Two other notable cases where the stable money doctrine has been adopted are the eurozone and the United States. The eurozone is experiencing an ongoing debt crisis that threatens to bring about a monetary crisis and which appears to have originated in a misapplication of stable money principles. And the United States's long-standing stable money regime is still groping to find a mix of fiscal and monetary policies that will allow us to escape the malaise the U.S. economy entered in 2007.

The question is: Does stable money work?  

Stable money economies still experience recessions, panics, and deflation, despite their stable money regimes. Now their citizens are being told that to prevent deflation, they must risk increased debt and the threat of massive inflation as their money supplies are expanded. 

But deflation is not supposed to be possible in a stable money regime. The notion that markets create deflation but government entities would not was a major reason the stable money advocates won the original argument. If that notion is not true, many of the original arguments for stable money carry less weight.

History has demonstrated that the disadvantages sound money advocates predicted for any stable money regime are real: constant inflation and increased government size and power.

History has demonstrated that the disadvantages that sound money advocates predicted for any stable money regime are real: constant inflation and increased government size and power. The advantage of stable money was supposed to be a release from the cycle of recession, panic, and periodic deflation. But it now appears that such outcomes still occur regularly, despite a stable money policy. The stable money advocates' suggested solution: more government controls.

The modern version of stable money contains an additional flaw — the shift from a true stability goal to a consistent, predictable-change goal. The current stable money policy goal in the United States, Europe, and Japan is 2 percent inflation per year.

What happens under this policy is that the same goods and services that cost $1 today will cost $1.64 in 25 years, a reasonable retirement length, given our rising lifespans; $2.44 in 45 years, when someone who starts work today will retire; and $5.38 in 85 years, the potential lifespan of a baby born today.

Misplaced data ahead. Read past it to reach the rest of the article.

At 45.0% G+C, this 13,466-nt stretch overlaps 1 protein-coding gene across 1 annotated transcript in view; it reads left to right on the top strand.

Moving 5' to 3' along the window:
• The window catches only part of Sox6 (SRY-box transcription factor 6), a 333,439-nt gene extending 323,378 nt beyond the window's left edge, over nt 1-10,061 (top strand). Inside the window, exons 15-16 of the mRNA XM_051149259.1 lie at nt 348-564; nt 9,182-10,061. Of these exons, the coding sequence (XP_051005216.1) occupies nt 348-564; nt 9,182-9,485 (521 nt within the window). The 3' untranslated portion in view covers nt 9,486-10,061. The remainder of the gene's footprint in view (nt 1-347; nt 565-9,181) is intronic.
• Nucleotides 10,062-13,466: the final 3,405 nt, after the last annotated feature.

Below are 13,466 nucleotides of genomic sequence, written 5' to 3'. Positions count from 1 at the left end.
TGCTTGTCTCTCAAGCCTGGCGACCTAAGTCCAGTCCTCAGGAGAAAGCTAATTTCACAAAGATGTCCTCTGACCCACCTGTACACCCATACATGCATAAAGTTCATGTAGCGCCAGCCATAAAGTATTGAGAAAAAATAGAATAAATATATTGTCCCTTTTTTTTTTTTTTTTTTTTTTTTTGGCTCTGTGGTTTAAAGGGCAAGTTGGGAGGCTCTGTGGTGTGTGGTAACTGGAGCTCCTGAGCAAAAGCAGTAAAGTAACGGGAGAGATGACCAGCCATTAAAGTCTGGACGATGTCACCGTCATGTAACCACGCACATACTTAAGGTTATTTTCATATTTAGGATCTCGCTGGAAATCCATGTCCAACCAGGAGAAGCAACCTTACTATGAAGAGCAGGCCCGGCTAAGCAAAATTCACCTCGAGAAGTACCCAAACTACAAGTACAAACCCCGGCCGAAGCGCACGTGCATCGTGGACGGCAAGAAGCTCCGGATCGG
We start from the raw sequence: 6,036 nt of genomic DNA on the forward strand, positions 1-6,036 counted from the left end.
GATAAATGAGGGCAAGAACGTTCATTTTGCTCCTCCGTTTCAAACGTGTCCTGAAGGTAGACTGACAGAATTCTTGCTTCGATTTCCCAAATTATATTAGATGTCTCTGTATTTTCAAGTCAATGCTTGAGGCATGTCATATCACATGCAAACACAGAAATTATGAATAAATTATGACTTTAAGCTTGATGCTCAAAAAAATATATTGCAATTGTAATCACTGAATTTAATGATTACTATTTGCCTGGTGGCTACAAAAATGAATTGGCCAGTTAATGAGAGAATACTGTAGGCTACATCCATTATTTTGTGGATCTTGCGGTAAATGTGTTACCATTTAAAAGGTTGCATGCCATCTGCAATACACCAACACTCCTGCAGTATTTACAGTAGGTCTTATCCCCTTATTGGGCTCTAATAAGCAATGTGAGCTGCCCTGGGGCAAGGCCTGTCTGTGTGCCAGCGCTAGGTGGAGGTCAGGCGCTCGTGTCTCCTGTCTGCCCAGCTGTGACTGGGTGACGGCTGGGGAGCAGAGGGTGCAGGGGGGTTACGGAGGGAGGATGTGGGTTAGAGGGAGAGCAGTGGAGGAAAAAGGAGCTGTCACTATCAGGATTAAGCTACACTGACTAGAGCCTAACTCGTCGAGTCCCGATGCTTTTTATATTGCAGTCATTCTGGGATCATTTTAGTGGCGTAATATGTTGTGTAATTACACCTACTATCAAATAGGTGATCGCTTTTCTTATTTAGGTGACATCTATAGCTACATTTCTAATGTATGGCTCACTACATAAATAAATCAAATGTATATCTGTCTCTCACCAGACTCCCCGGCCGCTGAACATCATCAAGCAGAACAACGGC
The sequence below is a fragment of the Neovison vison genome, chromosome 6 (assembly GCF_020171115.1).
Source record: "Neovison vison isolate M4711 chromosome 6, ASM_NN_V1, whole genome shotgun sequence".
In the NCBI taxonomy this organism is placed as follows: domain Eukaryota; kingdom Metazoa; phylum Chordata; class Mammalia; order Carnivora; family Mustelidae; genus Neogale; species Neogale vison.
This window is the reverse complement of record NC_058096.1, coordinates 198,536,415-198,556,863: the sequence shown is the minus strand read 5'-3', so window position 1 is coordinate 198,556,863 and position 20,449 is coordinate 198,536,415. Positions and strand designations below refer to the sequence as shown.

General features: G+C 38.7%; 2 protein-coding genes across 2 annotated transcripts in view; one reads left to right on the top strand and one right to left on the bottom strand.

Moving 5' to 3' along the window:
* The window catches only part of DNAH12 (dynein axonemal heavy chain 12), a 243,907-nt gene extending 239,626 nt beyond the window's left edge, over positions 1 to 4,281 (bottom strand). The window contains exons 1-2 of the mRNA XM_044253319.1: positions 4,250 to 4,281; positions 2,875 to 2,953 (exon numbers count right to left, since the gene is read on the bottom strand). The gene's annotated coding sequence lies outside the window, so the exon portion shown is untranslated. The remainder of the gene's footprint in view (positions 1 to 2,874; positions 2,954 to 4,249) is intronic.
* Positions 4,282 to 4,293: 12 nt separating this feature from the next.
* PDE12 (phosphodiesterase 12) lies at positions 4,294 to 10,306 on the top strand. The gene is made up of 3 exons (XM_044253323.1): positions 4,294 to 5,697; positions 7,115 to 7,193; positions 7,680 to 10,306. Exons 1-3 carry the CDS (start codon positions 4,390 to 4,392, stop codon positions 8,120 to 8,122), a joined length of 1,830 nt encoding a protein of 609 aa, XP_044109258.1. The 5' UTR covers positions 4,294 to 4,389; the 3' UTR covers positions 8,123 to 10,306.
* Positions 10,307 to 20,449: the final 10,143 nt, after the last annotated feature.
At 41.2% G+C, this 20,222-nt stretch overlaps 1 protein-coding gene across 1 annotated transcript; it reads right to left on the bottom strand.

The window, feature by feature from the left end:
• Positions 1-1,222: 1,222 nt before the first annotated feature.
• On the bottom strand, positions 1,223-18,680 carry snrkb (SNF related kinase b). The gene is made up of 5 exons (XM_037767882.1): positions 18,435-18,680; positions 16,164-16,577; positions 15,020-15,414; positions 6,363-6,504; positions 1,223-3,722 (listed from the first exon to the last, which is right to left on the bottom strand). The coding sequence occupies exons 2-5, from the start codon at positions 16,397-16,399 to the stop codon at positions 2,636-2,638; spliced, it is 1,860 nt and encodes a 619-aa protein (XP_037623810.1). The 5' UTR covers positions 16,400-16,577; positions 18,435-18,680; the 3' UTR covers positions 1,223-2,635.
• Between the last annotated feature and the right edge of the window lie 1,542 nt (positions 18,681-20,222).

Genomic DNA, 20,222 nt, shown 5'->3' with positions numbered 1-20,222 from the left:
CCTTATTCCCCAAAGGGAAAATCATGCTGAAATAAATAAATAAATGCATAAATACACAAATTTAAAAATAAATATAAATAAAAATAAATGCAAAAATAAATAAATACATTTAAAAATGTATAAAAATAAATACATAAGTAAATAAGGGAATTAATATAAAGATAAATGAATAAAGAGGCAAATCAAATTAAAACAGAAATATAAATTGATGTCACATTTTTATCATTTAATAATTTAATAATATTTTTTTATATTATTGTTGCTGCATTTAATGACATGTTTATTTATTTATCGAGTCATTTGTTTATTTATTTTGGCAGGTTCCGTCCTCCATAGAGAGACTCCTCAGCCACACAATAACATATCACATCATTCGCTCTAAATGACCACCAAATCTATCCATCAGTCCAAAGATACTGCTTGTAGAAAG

This is the "stability" goal that most central banks are determined to achieve. In the United States, we have never achieved this “stability” goal. The U.S. Department of Labor’s Bureau of Labor Statistics website notes that $1 in 1913 — the year the Fed was created and the U.S. government became able to institute a "stable money" regime — would buy as many goods and services as it requires $23.37 to buy today. That's an average inflation rate of 3.23 percent per year.

So let's substitute 3.23 percent — the actual performance figure — for the 2 percent policy goal and see what happens.

What happens is that the same goods and services that cost $1 today will cost $2.22 in 25 years, $4.19 in 45 years, and $14.97 in 85 years.

The stable money policy has not fulfilled its promises anywhere it has been implemented. Not only has “stability” been replaced with “constant inflation,” but the stable money doctrine’s claimed benefits are now open to question as the crises it was supposed to prevent are occurring with great frequency, long duration, and severe consequences.

It’s time to reopen this debate.

Kenneth Gould is a retired banker, living in Lake Bluff, IL.

FURTHER READING: Gould also writes “The High Cost of College: An Economic Explanation” and “The Roosevelts Would Be Appalled.” John A. Allison and John L. Chapman say “It’s Time for Pro-Growth Monetary Reform.” John Steele Gordon asks “Good as Gold?” John H. Makin offers “All That Glitters: A Primer on the Gold Standard.”

Image by Dianna Ingram / Bergman Group